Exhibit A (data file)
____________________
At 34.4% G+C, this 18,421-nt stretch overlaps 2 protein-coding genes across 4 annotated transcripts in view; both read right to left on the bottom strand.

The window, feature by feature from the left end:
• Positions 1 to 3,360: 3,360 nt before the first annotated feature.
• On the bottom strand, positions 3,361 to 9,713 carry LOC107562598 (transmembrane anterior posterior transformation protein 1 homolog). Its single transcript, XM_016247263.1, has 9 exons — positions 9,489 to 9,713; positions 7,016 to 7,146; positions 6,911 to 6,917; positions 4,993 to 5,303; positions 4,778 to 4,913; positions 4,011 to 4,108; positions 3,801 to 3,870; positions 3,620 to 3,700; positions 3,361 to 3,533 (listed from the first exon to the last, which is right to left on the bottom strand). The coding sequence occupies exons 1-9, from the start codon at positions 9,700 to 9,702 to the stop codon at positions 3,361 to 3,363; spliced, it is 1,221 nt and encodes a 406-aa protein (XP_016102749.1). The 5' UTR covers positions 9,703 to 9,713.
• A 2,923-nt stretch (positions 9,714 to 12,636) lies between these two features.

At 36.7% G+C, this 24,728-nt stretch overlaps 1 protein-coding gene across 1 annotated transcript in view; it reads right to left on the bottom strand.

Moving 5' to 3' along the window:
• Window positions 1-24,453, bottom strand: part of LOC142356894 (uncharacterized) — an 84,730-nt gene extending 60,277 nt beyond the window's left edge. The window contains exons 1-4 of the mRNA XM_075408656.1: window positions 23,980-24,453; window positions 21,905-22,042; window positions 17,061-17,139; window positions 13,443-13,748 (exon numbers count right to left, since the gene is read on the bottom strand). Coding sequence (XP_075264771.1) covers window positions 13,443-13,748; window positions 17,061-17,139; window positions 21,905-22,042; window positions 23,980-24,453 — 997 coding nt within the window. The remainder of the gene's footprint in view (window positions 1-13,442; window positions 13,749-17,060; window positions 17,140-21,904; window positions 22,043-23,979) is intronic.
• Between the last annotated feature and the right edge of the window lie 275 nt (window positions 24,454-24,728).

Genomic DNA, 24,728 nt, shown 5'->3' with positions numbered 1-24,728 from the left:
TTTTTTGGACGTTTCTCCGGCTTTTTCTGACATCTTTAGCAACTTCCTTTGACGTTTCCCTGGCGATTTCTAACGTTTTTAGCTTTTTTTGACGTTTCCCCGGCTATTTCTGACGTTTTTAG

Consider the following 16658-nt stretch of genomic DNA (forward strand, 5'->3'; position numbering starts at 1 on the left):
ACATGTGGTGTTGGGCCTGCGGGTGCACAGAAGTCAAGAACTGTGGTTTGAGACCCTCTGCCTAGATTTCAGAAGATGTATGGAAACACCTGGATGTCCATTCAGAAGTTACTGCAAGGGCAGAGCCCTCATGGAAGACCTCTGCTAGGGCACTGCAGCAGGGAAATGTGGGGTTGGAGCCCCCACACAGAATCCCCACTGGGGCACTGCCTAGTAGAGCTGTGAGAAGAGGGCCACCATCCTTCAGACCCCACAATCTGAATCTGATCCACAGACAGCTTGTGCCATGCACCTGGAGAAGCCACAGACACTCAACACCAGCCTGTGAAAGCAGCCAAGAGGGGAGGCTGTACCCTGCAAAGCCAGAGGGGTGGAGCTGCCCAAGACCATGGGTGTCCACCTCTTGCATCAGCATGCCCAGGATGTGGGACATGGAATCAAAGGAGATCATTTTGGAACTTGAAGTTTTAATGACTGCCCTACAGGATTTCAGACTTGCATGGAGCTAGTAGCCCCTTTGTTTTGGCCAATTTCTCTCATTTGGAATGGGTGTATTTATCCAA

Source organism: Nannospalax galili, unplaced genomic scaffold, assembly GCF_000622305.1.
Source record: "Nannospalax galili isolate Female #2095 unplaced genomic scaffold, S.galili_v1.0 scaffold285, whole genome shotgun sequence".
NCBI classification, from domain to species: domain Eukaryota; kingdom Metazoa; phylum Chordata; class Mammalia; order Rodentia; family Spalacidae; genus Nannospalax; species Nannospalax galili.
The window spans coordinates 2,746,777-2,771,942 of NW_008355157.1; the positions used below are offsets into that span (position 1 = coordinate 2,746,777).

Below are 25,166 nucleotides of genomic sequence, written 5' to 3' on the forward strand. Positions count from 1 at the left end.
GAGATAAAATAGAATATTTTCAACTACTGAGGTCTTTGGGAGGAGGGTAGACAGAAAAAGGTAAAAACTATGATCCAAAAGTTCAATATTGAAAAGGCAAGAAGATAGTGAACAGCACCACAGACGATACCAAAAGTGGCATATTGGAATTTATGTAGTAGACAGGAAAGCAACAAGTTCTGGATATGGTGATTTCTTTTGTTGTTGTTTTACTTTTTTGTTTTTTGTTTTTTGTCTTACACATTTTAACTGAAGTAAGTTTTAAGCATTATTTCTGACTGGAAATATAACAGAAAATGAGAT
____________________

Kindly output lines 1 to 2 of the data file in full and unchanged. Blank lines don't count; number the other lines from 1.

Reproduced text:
At 34.4% G+C, this 18,421-nt stretch overlaps 2 protein-coding genes across 4 annotated transcripts in view; both read right to left on the bottom strand.

The window, feature by feature from the left end: